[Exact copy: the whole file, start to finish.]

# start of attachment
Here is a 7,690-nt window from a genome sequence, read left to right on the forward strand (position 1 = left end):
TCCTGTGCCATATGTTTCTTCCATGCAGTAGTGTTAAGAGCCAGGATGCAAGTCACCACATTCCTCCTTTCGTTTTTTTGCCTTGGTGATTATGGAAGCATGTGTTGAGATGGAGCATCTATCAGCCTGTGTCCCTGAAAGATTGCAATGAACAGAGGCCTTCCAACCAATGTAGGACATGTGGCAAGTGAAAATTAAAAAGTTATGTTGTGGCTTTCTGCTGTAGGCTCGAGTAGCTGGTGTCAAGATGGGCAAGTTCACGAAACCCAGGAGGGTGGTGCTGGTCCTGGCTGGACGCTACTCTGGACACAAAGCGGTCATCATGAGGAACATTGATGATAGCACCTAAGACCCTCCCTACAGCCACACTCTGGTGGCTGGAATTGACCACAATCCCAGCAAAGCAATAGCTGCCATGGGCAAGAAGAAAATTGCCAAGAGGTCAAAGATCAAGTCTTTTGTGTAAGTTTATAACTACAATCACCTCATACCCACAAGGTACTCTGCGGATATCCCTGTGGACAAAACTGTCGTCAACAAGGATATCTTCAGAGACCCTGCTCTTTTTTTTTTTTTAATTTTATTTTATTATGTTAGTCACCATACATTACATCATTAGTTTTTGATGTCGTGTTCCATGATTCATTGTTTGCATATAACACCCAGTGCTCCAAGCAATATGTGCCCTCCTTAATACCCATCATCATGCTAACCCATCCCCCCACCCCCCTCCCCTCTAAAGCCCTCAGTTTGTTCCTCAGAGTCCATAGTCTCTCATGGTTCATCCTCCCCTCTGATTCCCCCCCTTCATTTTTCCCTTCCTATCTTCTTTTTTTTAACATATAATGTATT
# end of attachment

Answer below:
Here is a 7,690-nt window from a genome sequence, read left to right on the forward strand (position 1 = left end):
TCCTGTGCCATATGTTTCTTCCATGCAGTAGTGTTAAGAGCCAGGATGCAAGTCACCACATTCCTCCTTTCGTTTTTTTGCCTTGGTGATTATGGAAGCATGTGTTGAGATGGAGCATCTATCAGCCTGTGTCCCTGAAAGATTGCAATGAACAGAGGCCTTCCAACCAATGTAGGACATGTGGCAAGTGAAAATTAAAAAGTTATGTTGTGGCTTTCTGCTGTAGGCTCGAGTAGCTGGTGTCAAGATGGGCAAGTTCACGAAACCCAGGAGGGTGGTGCTGGTCCTGGCTGGACGCTACTCTGGACACAAAGCGGTCATCATGAGGAACATTGATGATAGCACCTAAGACCCTCCCTACAGCCACACTCTGGTGGCTGGAATTGACCACAATCCCAGCAAAGCAATAGCTGCCATGGGCAAGAAGAAAATTGCCAAGAGGTCAAAGATCAAGTCTTTTGTGTAAGTTTATAACTACAATCACCTCATACCCACAAGGTACTCTGCGGATATCCCTGTGGACAAAACTGTCGTCAACAAGGATATCTTCAGAGACCCTGCTCTTTTTTTTTTTTTAATTTTATTTTATTATGTTAGTCACCATACATTACATCATTAGTTTTTGATGTCGTGTTCCATGATTCATTGTTTGCATATAACACCCAGTGCTCCAAGCAATATGTGCCCTCCTTAATACCCATCATCATGCTAACCCATCCCCCCACCCCCCTCCCCTCTAAAGCCCTCAGTTTGTTCCTCAGAGTCCATAGTCTCTCATGGTTCATCCTCCCCTCTGATTCCCCCCCTTCATTTTTCCCTTCCTATCTTCTTTTTTTTAACATATAATGTATT